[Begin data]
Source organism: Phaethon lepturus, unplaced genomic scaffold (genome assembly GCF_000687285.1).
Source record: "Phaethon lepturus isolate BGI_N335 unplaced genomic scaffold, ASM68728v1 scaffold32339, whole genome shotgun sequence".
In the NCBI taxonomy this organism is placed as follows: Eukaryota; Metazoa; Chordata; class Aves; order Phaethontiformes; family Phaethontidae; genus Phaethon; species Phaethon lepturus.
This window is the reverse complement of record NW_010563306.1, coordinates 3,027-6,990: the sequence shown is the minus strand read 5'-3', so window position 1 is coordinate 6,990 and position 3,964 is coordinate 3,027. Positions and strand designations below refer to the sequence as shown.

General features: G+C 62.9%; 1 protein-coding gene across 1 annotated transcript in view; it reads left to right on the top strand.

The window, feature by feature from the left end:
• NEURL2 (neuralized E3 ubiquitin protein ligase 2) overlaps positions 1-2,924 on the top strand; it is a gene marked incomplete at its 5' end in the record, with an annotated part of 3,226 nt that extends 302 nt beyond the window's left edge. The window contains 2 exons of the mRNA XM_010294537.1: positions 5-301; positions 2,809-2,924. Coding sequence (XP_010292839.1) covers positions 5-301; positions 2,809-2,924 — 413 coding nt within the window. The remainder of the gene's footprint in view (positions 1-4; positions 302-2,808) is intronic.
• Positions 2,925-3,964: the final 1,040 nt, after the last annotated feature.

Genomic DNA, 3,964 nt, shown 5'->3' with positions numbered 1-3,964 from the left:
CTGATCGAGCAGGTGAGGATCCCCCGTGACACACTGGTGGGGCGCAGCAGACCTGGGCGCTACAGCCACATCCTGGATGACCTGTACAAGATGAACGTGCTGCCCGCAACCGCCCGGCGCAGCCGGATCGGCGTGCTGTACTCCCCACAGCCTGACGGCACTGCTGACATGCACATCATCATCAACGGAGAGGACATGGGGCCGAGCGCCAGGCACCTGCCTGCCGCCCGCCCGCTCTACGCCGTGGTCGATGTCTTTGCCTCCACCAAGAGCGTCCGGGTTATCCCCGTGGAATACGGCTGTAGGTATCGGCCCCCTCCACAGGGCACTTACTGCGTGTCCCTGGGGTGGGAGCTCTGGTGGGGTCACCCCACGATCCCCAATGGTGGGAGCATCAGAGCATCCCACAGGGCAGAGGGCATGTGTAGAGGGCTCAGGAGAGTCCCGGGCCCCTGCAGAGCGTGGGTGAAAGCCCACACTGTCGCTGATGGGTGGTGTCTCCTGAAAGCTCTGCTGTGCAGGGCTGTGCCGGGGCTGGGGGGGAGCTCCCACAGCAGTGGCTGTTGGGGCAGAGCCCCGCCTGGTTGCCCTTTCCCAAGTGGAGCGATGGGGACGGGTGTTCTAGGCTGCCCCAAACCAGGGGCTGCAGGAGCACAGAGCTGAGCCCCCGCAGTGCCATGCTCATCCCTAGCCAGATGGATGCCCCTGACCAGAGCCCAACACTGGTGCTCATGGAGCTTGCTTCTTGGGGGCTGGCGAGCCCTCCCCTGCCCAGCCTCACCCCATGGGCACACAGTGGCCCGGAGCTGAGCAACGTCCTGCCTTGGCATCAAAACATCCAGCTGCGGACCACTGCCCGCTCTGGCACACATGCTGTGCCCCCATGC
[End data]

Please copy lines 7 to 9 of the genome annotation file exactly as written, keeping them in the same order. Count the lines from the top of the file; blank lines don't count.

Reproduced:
• NEURL2 (neuralized E3 ubiquitin protein ligase 2) overlaps positions 1-2,924 on the top strand; it is a gene marked incomplete at its 5' end in the record, with an annotated part of 3,226 nt that extends 302 nt beyond the window's left edge. The window contains 2 exons of the mRNA XM_010294537.1: positions 5-301; positions 2,809-2,924. Coding sequence (XP_010292839.1) covers positions 5-301; positions 2,809-2,924 — 413 coding nt within the window. The remainder of the gene's footprint in view (positions 1-4; positions 302-2,808) is intronic.
• Positions 2,925-3,964: the final 1,040 nt, after the last annotated feature.

Genomic DNA, 3,964 nt, shown 5'->3' with positions numbered 1-3,964 from the left: